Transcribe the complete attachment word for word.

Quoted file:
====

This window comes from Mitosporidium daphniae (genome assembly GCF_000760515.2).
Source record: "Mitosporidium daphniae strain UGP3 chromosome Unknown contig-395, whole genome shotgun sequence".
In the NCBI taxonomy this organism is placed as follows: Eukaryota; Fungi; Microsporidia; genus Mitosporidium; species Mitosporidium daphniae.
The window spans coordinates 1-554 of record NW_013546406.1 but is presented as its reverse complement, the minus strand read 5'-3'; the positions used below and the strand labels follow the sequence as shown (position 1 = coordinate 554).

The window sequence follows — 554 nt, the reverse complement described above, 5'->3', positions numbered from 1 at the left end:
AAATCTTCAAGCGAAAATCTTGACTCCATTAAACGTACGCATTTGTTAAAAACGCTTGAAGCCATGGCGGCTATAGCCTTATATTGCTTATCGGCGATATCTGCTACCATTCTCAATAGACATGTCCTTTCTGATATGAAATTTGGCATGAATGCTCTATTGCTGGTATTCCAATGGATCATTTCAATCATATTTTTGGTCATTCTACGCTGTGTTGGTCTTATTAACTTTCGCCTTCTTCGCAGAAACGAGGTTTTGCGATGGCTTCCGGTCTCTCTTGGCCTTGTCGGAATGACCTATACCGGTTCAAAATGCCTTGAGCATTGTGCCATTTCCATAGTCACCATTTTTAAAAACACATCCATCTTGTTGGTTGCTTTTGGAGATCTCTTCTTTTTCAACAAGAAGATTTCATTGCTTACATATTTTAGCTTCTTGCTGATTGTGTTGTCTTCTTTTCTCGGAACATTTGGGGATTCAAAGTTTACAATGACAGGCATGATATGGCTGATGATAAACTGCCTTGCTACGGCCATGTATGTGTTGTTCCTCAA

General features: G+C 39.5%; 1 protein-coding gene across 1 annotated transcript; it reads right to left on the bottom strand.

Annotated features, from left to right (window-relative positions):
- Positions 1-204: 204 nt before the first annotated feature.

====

This window comes from Mitosporidium daphniae (genome assembly GCF_000760515.2).
Source record: "Mitosporidium daphniae strain UGP3 chromosome Unknown contig-395, whole genome shotgun sequence".
In the NCBI taxonomy this organism is placed as follows: Eukaryota; Fungi; Microsporidia; genus Mitosporidium; species Mitosporidium daphniae.
The window spans coordinates 1-554 of record NW_013546406.1 but is presented as its reverse complement, the minus strand read 5'-3'; the positions used below and the strand labels follow the sequence as shown (position 1 = coordinate 554).

The window sequence follows — 554 nt, the reverse complement described above, 5'->3', positions numbered from 1 at the left end:
AAATCTTCAAGCGAAAATCTTGACTCCATTAAACGTACGCATTTGTTAAAAACGCTTGAAGCCATGGCGGCTATAGCCTTATATTGCTTATCGGCGATATCTGCTACCATTCTCAATAGACATGTCCTTTCTGATATGAAATTTGGCATGAATGCTCTATTGCTGGTATTCCAATGGATCATTTCAATCATATTTTTGGTCATTCTACGCTGTGTTGGTCTTATTAACTTTCGCCTTCTTCGCAGAAACGAGGTTTTGCGATGGCTTCCGGTCTCTCTTGGCCTTGTCGGAATGACCTATACCGGTTCAAAATGCCTTGAGCATTGTGCCATTTCCATAGTCACCATTTTTAAAAACACATCCATCTTGTTGGTTGCTTTTGGAGATCTCTTCTTTTTCAACAAGAAGATTTCATTGCTTACATATTTTAGCTTCTTGCTGATTGTGTTGTCTTCTTTTCTCGGAACATTTGGGGATTCAAAGTTTACAATGACAGGCATGATATGGCTGATGATAAACTGCCTTGCTACGGCCATGTATGTGTTGTTCCTCAA

General features: G+C 39.5%; 1 protein-coding gene across 1 annotated transcript; it reads right to left on the bottom strand.

Annotated features, from left to right (window-relative positions):
- Positions 1-204: 204 nt before the first annotated feature.